Keep Alert!

After months of what our calendar calls Ordinary Time, we’re ready for Advent, a season of celebrating the birth of Jesus and honoring the baby lying the manger, of hanging up our red and green decorations and singing carols. The neighborhood yards are full of lights, trees, snowmen, Santa Clauses and reindeer. From our third story apartment, we can see the drive-through lighted display at Water World flashing away. Guess I shouldn’t be surprised that some stores offered Black Friday deals in October this year.
We want to get on with the joyful party. Like little kids gleefully circling what they want in mail order catalogs, we’re ready to shop for the presents and decorate the tree.
So why does the Lectionary for the first Sunday of Advent remind us that Jesus said to be ready for his return? It seems jarring. After waiting this long, we are as used to waiting as the Jews were used to waiting for the Messiah. Hundreds of years. It might happen this year, but it’s hard to believe.
Christians sets aside four weeks at the beginning of the church year for the season called Advent – which means “The Coming.” This being the first Sunday of Advent might lead us to expect to hear about shepherds and wise men. Instead, the lectionary quotes Jesus about the end times. Christ talked in this passage from Matthew about three scenarios: the story of Noah, when all but the people God saved were suddenly drowned in an epic flood; Christ’s own return; and how you would stay awake at night if you knew a thief was coming to break into your house.
The point is that we are supposed to get ready for Christmas by preparing our hearts for a larger idea, the next Coming, the return of Christ. Jesus isn’t just being remembered for being born to a virgin  and laid in a feeding trough full of hay. He didn’t come just once, then die like any normal human. He suffered and died in our place, then he rose from the dead! Without Easter, Christmas would have no meaning.  And He’s coming again. Only God knows exactly when that will happen.
We like to think we have life figured out most of the time, that we’re in control. We like life to be predictable. Imagine you’ve decided to give a Christmas party and, while you’re doing the last-minute preparations, your guests start showing up an hour early. Even if your house looked great, even if the food was all set out, you might still need to change your clothes, and you’d certainly be embarrassed to be caught off guard.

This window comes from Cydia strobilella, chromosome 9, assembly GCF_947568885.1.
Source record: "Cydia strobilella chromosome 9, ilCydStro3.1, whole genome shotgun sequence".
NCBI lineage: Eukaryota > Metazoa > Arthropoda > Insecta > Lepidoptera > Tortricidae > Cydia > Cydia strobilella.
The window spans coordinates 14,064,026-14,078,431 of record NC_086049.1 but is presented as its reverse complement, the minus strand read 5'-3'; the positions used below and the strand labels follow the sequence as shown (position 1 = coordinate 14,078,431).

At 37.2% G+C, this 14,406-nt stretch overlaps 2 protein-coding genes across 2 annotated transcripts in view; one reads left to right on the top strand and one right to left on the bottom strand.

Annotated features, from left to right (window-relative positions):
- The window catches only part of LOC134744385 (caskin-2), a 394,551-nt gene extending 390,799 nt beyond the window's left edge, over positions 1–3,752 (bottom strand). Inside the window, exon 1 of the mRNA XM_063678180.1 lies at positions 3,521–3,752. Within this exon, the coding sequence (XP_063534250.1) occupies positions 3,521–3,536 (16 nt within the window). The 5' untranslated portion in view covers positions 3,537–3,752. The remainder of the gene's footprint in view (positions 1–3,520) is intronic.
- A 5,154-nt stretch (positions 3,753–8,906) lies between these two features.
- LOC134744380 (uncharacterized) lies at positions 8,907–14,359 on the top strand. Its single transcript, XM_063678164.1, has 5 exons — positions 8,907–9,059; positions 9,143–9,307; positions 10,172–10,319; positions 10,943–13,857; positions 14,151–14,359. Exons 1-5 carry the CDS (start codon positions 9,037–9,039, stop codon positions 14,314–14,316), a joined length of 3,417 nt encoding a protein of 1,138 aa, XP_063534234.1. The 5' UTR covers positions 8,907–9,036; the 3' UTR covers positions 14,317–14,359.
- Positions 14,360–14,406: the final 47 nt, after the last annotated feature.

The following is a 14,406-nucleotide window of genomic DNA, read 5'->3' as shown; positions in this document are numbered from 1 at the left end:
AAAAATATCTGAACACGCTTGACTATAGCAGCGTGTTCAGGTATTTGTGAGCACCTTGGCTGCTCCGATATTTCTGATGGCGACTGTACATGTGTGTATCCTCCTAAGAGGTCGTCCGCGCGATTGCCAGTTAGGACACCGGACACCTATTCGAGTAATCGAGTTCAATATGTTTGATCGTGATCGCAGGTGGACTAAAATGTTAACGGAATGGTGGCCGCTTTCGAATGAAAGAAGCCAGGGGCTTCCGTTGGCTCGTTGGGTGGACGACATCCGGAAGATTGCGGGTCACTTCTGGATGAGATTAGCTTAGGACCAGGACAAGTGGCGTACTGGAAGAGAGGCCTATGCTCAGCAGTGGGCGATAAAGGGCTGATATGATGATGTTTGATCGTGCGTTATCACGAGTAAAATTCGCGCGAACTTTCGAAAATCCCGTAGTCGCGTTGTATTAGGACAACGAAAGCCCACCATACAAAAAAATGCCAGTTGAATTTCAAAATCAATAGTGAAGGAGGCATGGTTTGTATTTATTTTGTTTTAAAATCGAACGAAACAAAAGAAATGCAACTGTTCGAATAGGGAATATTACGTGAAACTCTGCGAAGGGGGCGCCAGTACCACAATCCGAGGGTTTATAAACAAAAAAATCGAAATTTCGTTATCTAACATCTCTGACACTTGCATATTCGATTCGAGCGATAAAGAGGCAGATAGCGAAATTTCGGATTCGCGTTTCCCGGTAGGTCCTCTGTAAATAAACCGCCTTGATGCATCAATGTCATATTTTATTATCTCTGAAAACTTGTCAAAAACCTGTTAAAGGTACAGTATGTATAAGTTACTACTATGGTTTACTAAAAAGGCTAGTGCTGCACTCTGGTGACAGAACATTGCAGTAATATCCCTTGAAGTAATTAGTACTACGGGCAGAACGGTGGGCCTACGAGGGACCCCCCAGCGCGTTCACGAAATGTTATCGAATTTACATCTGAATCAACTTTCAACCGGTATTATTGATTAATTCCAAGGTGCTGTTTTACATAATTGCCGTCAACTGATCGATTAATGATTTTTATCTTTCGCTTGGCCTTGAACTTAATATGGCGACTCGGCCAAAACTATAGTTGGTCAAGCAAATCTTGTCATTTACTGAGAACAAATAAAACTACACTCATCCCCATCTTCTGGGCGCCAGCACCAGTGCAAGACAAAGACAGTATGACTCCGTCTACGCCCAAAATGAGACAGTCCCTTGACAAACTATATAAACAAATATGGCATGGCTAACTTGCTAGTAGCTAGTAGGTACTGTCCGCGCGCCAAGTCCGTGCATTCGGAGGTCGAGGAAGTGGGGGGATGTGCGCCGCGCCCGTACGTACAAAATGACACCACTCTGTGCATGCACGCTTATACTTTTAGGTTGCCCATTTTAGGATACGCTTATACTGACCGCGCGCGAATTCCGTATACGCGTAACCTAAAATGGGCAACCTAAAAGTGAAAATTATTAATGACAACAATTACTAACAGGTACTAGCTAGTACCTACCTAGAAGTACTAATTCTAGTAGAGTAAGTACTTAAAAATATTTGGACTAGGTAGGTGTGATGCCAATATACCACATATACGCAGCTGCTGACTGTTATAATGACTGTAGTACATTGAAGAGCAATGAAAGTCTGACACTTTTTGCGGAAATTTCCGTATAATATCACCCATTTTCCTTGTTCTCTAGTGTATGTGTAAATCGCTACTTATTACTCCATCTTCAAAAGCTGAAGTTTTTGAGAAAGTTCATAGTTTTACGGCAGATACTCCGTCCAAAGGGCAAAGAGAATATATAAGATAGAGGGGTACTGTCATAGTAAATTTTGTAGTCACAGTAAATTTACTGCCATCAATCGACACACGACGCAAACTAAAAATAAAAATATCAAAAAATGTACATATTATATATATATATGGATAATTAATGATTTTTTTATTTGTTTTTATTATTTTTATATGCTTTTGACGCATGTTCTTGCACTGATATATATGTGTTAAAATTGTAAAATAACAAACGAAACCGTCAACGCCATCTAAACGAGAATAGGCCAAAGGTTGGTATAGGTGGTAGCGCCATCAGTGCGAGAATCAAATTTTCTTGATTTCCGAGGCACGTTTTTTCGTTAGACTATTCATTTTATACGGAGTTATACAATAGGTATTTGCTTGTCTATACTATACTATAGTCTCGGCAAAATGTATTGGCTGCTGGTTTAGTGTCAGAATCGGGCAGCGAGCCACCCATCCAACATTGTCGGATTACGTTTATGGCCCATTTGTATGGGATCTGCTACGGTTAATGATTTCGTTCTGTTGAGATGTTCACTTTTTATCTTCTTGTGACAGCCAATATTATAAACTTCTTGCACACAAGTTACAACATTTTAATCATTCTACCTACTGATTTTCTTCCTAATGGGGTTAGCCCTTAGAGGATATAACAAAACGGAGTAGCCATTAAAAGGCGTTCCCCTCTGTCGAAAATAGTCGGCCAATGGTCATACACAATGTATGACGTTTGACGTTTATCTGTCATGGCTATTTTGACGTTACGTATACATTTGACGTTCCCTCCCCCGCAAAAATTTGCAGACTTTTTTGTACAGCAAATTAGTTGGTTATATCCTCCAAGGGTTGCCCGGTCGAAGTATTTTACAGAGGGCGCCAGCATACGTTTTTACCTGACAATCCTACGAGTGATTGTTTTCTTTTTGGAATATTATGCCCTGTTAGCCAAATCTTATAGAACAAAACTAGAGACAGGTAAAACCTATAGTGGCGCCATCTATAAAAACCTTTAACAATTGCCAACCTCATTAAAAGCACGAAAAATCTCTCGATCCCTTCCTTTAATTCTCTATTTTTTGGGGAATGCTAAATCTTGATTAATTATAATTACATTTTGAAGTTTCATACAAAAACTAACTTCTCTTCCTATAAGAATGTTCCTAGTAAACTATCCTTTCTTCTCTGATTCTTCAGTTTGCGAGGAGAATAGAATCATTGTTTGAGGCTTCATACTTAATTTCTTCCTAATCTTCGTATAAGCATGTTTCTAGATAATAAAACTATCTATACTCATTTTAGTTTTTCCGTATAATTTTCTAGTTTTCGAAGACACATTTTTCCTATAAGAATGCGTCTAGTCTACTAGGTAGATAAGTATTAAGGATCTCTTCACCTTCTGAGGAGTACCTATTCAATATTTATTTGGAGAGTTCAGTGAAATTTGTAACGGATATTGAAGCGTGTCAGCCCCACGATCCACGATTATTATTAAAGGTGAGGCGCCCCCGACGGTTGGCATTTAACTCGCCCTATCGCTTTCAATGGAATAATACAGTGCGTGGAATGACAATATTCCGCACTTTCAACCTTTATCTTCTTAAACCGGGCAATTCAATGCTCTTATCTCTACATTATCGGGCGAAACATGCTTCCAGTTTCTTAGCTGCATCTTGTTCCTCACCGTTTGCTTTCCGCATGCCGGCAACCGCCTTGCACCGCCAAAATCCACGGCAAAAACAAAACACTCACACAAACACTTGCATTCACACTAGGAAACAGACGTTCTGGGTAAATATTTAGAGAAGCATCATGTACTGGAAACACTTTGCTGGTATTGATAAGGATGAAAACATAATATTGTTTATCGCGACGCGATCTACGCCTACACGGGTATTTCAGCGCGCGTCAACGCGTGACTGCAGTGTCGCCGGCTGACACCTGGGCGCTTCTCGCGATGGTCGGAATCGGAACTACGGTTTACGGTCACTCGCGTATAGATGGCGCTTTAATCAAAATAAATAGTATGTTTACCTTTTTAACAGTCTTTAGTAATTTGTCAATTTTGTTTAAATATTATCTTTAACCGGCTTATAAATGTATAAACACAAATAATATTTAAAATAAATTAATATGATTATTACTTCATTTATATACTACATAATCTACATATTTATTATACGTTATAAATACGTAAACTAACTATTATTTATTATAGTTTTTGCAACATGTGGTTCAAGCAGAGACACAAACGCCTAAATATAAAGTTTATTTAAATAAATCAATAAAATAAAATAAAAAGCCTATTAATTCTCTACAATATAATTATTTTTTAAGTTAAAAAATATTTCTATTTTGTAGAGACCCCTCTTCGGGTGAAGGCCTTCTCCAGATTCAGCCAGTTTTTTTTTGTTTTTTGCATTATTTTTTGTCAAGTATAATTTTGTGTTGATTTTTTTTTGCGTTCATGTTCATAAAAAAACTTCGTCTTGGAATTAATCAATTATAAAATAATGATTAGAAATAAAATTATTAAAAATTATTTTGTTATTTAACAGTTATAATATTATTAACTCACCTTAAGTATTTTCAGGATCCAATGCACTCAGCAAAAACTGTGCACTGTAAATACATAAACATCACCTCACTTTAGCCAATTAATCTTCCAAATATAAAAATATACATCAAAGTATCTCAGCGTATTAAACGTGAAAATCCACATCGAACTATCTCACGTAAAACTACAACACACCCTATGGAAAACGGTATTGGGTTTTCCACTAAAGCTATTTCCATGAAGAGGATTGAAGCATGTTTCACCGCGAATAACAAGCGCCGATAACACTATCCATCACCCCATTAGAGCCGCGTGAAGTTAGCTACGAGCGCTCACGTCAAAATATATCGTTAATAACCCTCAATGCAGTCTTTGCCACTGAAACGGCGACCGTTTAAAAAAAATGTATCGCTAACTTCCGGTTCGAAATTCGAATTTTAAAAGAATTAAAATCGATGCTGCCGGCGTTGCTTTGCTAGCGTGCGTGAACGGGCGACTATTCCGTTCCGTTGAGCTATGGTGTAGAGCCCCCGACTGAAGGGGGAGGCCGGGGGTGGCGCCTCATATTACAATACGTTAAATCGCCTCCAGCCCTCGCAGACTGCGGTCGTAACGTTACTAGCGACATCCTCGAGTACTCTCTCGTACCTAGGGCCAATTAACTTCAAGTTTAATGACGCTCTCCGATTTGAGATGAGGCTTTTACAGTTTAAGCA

Speaking of being caught off guard, here's a story from a devotional called Today in the Word.
“During the Revolutionary War, a loyalist spy appeared at the headquarters of Hessian commander Colonel Johann Rall, carrying an urgent message. General George Washington and his Continental army had secretly crossed the Delaware River that morning and were advancing on Trenton, New Jersey where the Hessians were encamped. The spy was denied an audience with the commander and instead wrote his message on a piece of paper. A porter took the note to the Hessian colonel, but because Rall was involved in a poker game he stuffed the unread note into his pocket. When the guards at the Hessian camp began firing their muskets in a futile attempt to stop Washington's army, Rall was still playing cards.” He was literally caught “off guard.” “Without time to organize, the Hessian army was captured. The battle occurred the day after Christmas, 1776, giving the colonists a late present--their first major victory of the war.”
Matthew wrote his gospel in about the year 85. The Christian community, based on Jesus’ words, had thought that “the kingdom of God was at hand.” The Romans would be evicted from Jerusalem, the world would come to know Jesus, and everything would be great!
But then other Jews, the people some of them had always worshiped with, started to call the Christians heretics and blasphemers and kicked them out of the synagogues. Roman officials persecuted and tortured them. Some of them died. They didn’t expect that to happen before the Apocalypse, which means the Revelation, the time of Christ’s glorious return. The new Christians began to doubt Paul and the other leaders, to question their faith in what they’d been told. Their hearts weren’t right. Some of their lives were a mess. They were deeply discouraged.